Thanks to AS&V, the Marx revival is now well on its way and this fourth instalment includes the rarely performed Romantic Piano Concerto of 1919/20 and the world première recording of "Castelli Romani" of 1929/30 considered the composer's second Piano Concerto.
This Austrian musician, born in 1882, was from his childhood days, inclined towards a musical career. His mother spotted his great talent very early on and enrolled him in a renowned music school in Graz. Marx kept studying in secret due to his father's opposition and he soon acquired fame as an excellent pianist.
From 1905, the composer started to make a name for himself as a writer of fine piano songs and between that year and 1912 he composed around 150 such pieces. During his four decades as professor of theory and composition in Vienna and Graz, he became one of the most admired and active teachers, winning international fame not only for his ability to impart his knowledge with simplicity, but also for his many orchestral compositions, including the two concertos on this disc.
The "Romantic" is a huge work, written mainly in the late-Romantic style, although the piano part definitely belongs to the 20th century. Great demands of virtuosity and stamina make this inspiring concerto very difficult to bring off, but David Lively gives an emotionally charged performance, full of dexterity and passionate involvement, that one hardly notices that the work lasts for more than 40 minutes.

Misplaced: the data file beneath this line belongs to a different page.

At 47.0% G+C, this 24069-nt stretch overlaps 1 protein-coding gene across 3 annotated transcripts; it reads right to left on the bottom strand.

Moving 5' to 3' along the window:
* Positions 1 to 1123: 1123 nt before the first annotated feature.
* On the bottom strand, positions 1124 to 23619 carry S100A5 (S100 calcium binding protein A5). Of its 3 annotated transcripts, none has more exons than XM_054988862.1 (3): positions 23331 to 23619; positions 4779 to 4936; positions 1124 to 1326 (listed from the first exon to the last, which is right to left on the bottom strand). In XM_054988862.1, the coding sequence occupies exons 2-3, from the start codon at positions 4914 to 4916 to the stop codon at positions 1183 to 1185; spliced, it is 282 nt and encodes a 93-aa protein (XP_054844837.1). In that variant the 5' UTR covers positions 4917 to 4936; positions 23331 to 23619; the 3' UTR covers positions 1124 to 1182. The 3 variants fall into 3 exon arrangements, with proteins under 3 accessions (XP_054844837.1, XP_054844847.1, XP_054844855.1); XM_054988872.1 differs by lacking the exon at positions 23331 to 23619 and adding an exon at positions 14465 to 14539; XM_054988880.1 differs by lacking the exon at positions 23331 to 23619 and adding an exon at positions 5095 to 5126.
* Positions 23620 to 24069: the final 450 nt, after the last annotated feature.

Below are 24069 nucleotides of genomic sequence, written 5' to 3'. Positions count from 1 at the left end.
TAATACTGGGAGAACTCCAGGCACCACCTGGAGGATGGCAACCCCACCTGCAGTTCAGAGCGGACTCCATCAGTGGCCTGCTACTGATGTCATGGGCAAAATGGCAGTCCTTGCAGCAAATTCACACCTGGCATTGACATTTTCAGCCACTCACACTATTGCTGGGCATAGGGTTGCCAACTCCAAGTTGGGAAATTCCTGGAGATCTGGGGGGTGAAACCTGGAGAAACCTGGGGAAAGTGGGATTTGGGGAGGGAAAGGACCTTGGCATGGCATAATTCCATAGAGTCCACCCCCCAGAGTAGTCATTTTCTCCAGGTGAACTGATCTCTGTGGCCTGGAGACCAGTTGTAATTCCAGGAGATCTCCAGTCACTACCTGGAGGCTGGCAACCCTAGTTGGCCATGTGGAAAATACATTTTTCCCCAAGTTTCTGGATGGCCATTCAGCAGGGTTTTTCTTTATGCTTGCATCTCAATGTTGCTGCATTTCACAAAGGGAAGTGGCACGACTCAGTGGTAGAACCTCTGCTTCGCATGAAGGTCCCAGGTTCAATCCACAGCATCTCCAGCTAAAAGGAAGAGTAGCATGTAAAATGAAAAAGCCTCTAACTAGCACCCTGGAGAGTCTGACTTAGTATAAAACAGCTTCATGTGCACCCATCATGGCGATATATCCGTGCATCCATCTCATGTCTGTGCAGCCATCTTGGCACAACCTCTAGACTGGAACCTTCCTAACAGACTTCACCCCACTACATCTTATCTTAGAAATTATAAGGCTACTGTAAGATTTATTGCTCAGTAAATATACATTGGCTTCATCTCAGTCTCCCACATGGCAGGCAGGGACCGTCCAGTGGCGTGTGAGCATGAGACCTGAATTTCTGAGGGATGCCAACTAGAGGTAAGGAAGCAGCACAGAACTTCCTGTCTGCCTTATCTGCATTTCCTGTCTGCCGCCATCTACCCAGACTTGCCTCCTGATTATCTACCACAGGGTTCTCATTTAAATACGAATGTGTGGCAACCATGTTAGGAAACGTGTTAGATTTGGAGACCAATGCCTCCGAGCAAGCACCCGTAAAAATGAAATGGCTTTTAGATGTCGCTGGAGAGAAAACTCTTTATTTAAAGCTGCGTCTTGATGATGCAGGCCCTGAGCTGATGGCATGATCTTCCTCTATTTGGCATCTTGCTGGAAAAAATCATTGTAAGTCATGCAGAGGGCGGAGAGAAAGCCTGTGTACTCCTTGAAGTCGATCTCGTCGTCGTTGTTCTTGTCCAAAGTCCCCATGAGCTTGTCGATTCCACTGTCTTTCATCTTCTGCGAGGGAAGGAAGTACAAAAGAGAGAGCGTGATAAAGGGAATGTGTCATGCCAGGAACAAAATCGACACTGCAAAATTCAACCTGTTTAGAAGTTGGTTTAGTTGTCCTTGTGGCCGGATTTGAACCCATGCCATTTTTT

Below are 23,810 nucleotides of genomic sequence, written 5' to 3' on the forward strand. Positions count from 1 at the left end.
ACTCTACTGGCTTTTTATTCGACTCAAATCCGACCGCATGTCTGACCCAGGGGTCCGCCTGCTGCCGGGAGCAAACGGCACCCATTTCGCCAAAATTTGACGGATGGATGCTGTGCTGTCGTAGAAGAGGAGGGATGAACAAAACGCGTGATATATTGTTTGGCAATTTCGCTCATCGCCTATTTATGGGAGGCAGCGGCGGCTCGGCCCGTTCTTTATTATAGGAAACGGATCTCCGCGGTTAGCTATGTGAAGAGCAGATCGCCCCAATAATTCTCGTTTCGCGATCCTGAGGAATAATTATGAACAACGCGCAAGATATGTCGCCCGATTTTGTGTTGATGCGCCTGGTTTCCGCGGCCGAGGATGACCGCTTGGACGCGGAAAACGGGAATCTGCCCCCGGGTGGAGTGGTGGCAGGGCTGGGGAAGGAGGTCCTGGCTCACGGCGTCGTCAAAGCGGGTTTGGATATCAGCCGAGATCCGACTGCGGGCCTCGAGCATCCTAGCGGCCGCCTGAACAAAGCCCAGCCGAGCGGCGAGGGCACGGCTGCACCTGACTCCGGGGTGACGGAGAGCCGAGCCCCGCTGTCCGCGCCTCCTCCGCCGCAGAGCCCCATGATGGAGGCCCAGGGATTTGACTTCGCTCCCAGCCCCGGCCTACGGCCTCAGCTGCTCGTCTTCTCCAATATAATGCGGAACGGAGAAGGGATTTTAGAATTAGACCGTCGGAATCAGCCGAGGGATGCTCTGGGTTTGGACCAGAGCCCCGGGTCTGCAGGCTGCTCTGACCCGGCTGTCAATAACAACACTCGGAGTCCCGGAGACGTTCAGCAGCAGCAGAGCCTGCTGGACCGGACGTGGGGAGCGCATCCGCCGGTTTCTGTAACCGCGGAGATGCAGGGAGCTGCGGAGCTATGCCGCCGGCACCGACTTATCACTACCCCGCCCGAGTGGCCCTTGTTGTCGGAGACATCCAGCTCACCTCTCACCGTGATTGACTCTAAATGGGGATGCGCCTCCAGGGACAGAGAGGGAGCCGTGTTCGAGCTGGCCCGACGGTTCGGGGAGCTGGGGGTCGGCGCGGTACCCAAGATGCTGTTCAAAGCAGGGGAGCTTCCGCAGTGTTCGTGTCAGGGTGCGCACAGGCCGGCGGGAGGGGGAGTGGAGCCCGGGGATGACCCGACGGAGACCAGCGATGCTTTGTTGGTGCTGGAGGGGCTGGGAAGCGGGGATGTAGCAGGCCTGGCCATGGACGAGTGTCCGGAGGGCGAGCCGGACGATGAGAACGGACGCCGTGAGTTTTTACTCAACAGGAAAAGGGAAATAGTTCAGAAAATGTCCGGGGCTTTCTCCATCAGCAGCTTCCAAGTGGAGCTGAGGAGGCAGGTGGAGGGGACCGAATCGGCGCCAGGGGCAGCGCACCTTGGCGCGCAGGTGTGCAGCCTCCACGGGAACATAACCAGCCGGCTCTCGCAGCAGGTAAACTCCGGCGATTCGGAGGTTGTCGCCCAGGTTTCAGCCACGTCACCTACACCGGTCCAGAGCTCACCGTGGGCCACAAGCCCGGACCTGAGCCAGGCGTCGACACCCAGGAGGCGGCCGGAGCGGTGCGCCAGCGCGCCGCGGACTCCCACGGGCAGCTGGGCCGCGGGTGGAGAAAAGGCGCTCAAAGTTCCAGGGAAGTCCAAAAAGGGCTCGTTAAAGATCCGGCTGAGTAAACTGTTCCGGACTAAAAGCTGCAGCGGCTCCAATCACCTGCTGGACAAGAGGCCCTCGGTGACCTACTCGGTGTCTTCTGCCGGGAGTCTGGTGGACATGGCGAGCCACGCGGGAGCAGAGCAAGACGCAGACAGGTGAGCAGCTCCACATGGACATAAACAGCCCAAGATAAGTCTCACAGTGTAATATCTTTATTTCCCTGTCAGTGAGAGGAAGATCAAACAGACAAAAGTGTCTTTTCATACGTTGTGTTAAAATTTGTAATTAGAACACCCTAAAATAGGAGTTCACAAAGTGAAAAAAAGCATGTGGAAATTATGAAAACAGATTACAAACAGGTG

The "Castelli Romani" is named after the legendary ruins on the forested Roman hills. Marx's grandmother was Italian and his lasting fascination with the Italian grand scenery might have been the main inspirations for this colourful and perfumed work. Full of magic, mystery and that unique allure of the Mediterranean, this piece is as captivatingly fresh as anything written by Ravel and Respighi. Its suggestive charm leaves the listener entranced in a world of idyllic beauty. Lively captures all these nuances with ease and panache giving an interpretation that is sensitively balanced and painstakingly detailed.
The relatively unknown Bochum Symphony Orchestra under Steven Sloane reveal themselves as an excellent ensemble giving the soloist wonderful support. I'm looking forward to Volume 5.
Copyright © 2005, Gerald Fenech